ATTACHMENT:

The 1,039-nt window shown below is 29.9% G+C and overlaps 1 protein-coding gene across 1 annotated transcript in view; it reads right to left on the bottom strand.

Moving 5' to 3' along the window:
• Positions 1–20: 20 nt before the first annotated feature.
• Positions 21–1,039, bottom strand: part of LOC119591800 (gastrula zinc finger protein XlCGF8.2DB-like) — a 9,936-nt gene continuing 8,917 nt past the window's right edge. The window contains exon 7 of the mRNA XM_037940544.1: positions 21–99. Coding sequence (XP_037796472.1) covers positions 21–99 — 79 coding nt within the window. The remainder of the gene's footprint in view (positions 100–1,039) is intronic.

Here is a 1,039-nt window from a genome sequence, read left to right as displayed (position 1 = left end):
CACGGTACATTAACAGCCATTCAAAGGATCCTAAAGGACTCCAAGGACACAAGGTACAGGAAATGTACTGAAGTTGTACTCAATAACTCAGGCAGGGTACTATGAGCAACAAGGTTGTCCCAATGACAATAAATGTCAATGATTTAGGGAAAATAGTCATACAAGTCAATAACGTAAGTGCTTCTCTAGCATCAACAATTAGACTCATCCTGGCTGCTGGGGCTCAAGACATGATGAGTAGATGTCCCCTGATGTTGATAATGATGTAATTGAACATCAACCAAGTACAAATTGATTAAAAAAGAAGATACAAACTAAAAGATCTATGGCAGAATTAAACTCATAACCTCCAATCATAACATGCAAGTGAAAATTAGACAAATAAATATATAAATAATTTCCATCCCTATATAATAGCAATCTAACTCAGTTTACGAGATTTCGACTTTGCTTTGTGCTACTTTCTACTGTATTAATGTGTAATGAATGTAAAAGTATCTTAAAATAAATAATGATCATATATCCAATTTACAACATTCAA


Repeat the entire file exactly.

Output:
The 1,039-nt window shown below is 29.9% G+C and overlaps 1 protein-coding gene across 1 annotated transcript in view; it reads right to left on the bottom strand.

Moving 5' to 3' along the window:
• Positions 1–20: 20 nt before the first annotated feature.
• Positions 21–1,039, bottom strand: part of LOC119591800 (gastrula zinc finger protein XlCGF8.2DB-like) — a 9,936-nt gene continuing 8,917 nt past the window's right edge. The window contains exon 7 of the mRNA XM_037940544.1: positions 21–99. Coding sequence (XP_037796472.1) covers positions 21–99 — 79 coding nt within the window. The remainder of the gene's footprint in view (positions 100–1,039) is intronic.

Here is a 1,039-nt window from a genome sequence, read left to right as displayed (position 1 = left end):
CACGGTACATTAACAGCCATTCAAAGGATCCTAAAGGACTCCAAGGACACAAGGTACAGGAAATGTACTGAAGTTGTACTCAATAACTCAGGCAGGGTACTATGAGCAACAAGGTTGTCCCAATGACAATAAATGTCAATGATTTAGGGAAAATAGTCATACAAGTCAATAACGTAAGTGCTTCTCTAGCATCAACAATTAGACTCATCCTGGCTGCTGGGGCTCAAGACATGATGAGTAGATGTCCCCTGATGTTGATAATGATGTAATTGAACATCAACCAAGTACAAATTGATTAAAAAAGAAGATACAAACTAAAAGATCTATGGCAGAATTAAACTCATAACCTCCAATCATAACATGCAAGTGAAAATTAGACAAATAAATATATAAATAATTTCCATCCCTATATAATAGCAATCTAACTCAGTTTACGAGATTTCGACTTTGCTTTGTGCTACTTTCTACTGTATTAATGTGTAATGAATGTAAAAGTATCTTAAAATAAATAATGATCATATATCCAATTTACAACATTCAA